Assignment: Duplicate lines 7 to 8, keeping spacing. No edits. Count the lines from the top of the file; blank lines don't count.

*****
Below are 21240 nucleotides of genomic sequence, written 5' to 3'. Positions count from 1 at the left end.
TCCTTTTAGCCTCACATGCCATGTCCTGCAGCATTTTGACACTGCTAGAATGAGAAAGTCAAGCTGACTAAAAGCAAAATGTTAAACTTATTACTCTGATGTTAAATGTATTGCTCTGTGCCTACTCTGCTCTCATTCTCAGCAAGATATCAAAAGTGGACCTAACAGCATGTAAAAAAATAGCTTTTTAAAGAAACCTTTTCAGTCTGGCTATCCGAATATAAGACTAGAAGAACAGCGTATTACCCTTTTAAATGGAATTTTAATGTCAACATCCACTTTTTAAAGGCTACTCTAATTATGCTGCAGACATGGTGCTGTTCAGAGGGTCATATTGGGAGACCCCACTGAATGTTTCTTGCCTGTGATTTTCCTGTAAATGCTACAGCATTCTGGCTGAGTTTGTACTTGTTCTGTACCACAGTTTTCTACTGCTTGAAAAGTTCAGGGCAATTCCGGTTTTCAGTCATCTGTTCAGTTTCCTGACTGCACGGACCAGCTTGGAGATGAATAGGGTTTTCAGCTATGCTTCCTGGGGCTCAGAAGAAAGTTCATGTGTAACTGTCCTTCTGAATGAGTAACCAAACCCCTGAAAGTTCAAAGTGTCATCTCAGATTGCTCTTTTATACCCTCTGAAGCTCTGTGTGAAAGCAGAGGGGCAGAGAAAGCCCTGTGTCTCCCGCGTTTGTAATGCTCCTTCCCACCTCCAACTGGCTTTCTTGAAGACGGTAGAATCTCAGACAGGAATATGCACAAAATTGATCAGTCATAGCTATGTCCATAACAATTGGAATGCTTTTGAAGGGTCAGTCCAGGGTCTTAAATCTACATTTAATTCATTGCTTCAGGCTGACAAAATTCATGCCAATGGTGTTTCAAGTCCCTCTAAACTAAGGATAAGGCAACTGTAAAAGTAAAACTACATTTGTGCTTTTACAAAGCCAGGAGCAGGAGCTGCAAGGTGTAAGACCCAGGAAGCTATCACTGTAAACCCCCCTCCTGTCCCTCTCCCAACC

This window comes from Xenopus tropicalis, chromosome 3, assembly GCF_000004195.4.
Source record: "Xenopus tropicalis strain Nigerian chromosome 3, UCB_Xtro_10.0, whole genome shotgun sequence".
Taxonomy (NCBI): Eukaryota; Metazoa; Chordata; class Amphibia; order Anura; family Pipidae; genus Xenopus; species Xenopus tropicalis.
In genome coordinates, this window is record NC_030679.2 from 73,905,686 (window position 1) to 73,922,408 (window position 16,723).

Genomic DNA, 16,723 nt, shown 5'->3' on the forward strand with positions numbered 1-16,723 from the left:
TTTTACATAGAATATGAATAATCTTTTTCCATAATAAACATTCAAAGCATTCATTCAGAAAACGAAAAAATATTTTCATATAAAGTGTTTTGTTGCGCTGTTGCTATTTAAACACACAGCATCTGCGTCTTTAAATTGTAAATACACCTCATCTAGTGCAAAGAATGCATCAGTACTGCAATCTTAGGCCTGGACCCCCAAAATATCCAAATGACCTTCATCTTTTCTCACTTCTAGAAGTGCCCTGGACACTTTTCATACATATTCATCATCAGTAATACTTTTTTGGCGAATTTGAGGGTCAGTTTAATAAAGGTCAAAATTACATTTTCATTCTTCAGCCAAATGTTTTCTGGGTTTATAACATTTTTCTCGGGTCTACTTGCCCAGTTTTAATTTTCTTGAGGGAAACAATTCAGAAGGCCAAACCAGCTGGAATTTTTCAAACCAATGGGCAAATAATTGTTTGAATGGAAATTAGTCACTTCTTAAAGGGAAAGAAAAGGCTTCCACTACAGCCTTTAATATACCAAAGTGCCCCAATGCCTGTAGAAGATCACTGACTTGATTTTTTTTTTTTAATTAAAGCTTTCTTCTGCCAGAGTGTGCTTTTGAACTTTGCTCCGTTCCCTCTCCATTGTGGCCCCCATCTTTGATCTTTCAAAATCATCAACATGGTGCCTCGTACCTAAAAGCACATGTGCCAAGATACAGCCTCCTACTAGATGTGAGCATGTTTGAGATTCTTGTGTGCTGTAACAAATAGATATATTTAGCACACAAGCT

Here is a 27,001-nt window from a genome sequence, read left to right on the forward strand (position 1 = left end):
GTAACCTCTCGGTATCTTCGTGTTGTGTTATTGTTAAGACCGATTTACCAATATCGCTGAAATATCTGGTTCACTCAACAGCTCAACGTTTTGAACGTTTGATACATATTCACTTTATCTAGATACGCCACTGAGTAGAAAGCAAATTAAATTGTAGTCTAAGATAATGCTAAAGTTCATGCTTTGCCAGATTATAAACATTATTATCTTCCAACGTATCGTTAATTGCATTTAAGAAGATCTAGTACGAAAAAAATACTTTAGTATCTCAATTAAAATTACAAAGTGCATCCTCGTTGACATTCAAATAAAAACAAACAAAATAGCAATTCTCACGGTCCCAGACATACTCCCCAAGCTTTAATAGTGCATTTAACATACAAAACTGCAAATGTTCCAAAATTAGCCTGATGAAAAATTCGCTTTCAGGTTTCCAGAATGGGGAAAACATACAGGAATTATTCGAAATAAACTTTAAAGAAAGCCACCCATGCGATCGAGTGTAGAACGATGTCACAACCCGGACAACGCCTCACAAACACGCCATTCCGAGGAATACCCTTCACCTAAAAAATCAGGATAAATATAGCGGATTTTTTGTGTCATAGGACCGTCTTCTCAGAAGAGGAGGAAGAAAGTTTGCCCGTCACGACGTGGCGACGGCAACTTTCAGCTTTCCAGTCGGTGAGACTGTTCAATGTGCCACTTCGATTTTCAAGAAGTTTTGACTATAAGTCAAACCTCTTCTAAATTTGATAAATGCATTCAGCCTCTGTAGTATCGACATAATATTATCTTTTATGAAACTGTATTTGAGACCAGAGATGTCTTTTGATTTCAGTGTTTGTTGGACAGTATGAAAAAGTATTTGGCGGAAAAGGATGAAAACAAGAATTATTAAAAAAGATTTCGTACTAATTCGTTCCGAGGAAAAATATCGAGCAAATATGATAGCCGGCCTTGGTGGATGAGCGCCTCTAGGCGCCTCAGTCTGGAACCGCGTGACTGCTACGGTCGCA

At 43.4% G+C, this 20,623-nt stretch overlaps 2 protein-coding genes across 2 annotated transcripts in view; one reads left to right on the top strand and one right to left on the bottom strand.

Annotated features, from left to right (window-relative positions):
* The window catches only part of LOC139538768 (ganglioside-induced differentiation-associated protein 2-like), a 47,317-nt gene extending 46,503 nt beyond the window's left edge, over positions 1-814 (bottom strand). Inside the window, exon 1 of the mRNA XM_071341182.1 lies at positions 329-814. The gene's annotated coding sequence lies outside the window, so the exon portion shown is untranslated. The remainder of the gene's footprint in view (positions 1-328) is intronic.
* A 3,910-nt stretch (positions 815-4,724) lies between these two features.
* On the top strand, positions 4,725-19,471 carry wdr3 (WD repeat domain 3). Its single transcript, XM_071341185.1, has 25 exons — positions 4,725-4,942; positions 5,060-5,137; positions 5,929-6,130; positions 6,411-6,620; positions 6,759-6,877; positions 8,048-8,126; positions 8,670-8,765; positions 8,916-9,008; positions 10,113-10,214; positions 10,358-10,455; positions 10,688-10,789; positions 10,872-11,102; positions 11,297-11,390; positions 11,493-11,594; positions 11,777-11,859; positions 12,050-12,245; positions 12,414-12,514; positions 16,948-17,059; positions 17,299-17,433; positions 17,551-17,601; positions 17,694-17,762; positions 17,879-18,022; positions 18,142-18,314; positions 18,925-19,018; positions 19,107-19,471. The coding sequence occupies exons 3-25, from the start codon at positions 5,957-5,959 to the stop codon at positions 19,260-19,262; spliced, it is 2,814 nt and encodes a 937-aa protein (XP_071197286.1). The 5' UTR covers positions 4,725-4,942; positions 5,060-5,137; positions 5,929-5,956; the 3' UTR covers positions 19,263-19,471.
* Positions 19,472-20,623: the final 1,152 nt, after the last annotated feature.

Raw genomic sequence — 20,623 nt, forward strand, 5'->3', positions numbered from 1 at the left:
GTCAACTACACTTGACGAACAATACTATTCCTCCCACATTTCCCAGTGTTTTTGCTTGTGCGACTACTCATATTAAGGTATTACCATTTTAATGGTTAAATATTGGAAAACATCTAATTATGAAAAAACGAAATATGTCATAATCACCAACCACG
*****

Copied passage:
Genomic DNA, 16,723 nt, shown 5'->3' on the forward strand with positions numbered 1-16,723 from the left:
TTTTACATAGAATATGAATAATCTTTTTCCATAATAAACATTCAAAGCATTCATTCAGAAAACGAAAAAATATTTTCATATAAAGTGTTTTGTTGCGCTGTTGCTATTTAAACACACAGCATCTGCGTCTTTAAATTGTAAATACACCTCATCTAGTGCAAAGAATGCATCAGTACTGCAATCTTAGGCCTGGACCCCCAAAATATCCAAATGACCTTCATCTTTTCTCACTTCTAGAAGTGCCCTGGACACTTTTCATACATATTCATCATCAGTAATACTTTTTTGGCGAATTTGAGGGTCAGTTTAATAAAGGTCAAAATTACATTTTCATTCTTCAGCCAAATGTTTTCTGGGTTTATAACATTTTTCTCGGGTCTACTTGCCCAGTTTTAATTTTCTTGAGGGAAACAATTCAGAAGGCCAAACCAGCTGGAATTTTTCAAACCAATGGGCAAATAATTGTTTGAATGGAAATTAGTCACTTCTTAAAGGGAAAGAAAAGGCTTCCACTACAGCCTTTAATATACCAAAGTGCCCCAATGCCTGTAGAAGATCACTGACTTGATTTTTTTTTTTTAATTAAAGCTTTCTTCTGCCAGAGTGTGCTTTTGAACTTTGCTCCGTTCCCTCTCCATTGTGGCCCCCATCTTTGATCTTTCAAAATCATCAACATGGTGCCTCGTACCTAAAAGCACATGTGCCAAGATACAGCCTCCTACTAGATGTGAGCATGTTTGAGATTCTTGTGTGCTGTAACAAATAGATATATTTAGCACACAAGCT